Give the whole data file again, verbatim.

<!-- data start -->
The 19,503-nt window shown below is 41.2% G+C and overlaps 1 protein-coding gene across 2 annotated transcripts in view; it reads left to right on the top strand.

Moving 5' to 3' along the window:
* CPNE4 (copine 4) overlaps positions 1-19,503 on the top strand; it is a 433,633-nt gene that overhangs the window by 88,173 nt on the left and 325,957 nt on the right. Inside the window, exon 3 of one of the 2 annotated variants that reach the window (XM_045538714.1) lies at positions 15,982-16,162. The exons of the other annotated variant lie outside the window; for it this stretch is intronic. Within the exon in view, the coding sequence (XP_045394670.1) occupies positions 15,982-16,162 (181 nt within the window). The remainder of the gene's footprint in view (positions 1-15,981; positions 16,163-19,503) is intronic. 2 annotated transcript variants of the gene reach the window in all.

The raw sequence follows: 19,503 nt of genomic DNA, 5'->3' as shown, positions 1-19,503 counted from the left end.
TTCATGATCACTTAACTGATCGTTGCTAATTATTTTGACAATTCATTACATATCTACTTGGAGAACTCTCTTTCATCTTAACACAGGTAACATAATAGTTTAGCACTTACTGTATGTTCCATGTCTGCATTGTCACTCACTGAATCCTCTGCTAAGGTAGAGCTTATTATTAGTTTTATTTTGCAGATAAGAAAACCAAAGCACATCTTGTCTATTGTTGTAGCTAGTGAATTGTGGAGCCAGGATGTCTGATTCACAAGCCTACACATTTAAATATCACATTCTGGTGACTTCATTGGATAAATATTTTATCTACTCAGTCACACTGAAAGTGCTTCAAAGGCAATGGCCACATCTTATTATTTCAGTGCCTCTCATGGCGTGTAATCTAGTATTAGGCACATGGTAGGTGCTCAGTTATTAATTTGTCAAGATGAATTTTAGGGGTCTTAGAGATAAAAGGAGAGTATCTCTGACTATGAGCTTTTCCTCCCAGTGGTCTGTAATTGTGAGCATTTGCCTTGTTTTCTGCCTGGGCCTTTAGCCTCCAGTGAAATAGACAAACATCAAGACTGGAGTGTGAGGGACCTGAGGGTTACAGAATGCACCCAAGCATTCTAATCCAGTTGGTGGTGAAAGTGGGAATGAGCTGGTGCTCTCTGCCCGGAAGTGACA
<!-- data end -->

The 19,503-nt window shown below is 41.2% G+C and overlaps 1 protein-coding gene across 2 annotated transcripts in view; it reads left to right on the top strand.

Moving 5' to 3' along the window:
* CPNE4 (copine 4) overlaps positions 1-19,503 on the top strand; it is a 433,633-nt gene that overhangs the window by 88,173 nt on the left and 325,957 nt on the right. Inside the window, exon 3 of one of the 2 annotated variants that reach the window (XM_045538714.1) lies at positions 15,982-16,162. The exons of the other annotated variant lie outside the window; for it this stretch is intronic. Within the exon in view, the coding sequence (XP_045394670.1) occupies positions 15,982-16,162 (181 nt within the window). The remainder of the gene's footprint in view (positions 1-15,981; positions 16,163-19,503) is intronic. 2 annotated transcript variants of the gene reach the window in all.

The raw sequence follows: 19,503 nt of genomic DNA, 5'->3' as shown, positions 1-19,503 counted from the left end.
TTCATGATCACTTAACTGATCGTTGCTAATTATTTTGACAATTCATTACATATCTACTTGGAGAACTCTCTTTCATCTTAACACAGGTAACATAATAGTTTAGCACTTACTGTATGTTCCATGTCTGCATTGTCACTCACTGAATCCTCTGCTAAGGTAGAGCTTATTATTAGTTTTATTTTGCAGATAAGAAAACCAAAGCACATCTTGTCTATTGTTGTAGCTAGTGAATTGTGGAGCCAGGATGTCTGATTCACAAGCCTACACATTTAAATATCACATTCTGGTGACTTCATTGGATAAATATTTTATCTACTCAGTCACACTGAAAGTGCTTCAAAGGCAATGGCCACATCTTATTATTTCAGTGCCTCTCATGGCGTGTAATCTAGTATTAGGCACATGGTAGGTGCTCAGTTATTAATTTGTCAAGATGAATTTTAGGGGTCTTAGAGATAAAAGGAGAGTATCTCTGACTATGAGCTTTTCCTCCCAGTGGTCTGTAATTGTGAGCATTTGCCTTGTTTTCTGCCTGGGCCTTTAGCCTCCAGTGAAATAGACAAACATCAAGACTGGAGTGTGAGGGACCTGAGGGTTACAGAATGCACCCAAGCATTCTAATCCAGTTGGTGGTGAAAGTGGGAATGAGCTGGTGCTCTCTGCCCGGAAGTGACA